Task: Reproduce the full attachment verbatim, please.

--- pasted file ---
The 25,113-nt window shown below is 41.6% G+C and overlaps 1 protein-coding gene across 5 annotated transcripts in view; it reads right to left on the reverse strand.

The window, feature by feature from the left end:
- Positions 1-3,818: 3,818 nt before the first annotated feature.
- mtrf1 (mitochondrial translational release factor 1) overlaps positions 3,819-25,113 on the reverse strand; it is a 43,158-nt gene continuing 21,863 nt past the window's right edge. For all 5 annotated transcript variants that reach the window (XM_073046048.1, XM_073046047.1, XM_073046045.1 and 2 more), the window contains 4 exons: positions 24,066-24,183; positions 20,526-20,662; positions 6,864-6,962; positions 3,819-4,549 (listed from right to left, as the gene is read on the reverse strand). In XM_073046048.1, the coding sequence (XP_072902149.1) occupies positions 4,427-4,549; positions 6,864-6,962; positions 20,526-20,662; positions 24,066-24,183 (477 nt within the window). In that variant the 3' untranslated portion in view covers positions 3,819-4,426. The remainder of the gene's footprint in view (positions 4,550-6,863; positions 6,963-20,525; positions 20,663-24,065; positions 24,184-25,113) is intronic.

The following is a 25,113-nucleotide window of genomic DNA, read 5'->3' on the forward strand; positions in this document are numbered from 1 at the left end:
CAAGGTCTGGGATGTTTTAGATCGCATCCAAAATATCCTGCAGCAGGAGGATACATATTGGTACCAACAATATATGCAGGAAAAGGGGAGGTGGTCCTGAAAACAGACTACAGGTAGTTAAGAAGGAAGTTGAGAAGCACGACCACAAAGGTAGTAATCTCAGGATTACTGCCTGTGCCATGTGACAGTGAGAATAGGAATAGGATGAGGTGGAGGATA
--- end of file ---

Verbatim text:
The 25,113-nt window shown below is 41.6% G+C and overlaps 1 protein-coding gene across 5 annotated transcripts in view; it reads right to left on the reverse strand.

The window, feature by feature from the left end:
- Positions 1-3,818: 3,818 nt before the first annotated feature.
- mtrf1 (mitochondrial translational release factor 1) overlaps positions 3,819-25,113 on the reverse strand; it is a 43,158-nt gene continuing 21,863 nt past the window's right edge. For all 5 annotated transcript variants that reach the window (XM_073046048.1, XM_073046047.1, XM_073046045.1 and 2 more), the window contains 4 exons: positions 24,066-24,183; positions 20,526-20,662; positions 6,864-6,962; positions 3,819-4,549 (listed from right to left, as the gene is read on the reverse strand). In XM_073046048.1, the coding sequence (XP_072902149.1) occupies positions 4,427-4,549; positions 6,864-6,962; positions 20,526-20,662; positions 24,066-24,183 (477 nt within the window). In that variant the 3' untranslated portion in view covers positions 3,819-4,426. The remainder of the gene's footprint in view (positions 4,550-6,863; positions 6,963-20,525; positions 20,663-24,065; positions 24,184-25,113) is intronic.

The following is a 25,113-nucleotide window of genomic DNA, read 5'->3' on the forward strand; positions in this document are numbered from 1 at the left end:
CAAGGTCTGGGATGTTTTAGATCGCATCCAAAATATCCTGCAGCAGGAGGATACATATTGGTACCAACAATATATGCAGGAAAAGGGGAGGTGGTCCTGAAAACAGACTACAGGTAGTTAAGAAGGAAGTTGAGAAGCACGACCACAAAGGTAGTAATCTCAGGATTACTGCCTGTGCCATGTGACAGTGAGAATAGGAATAGGATGAGGTGGAGGATA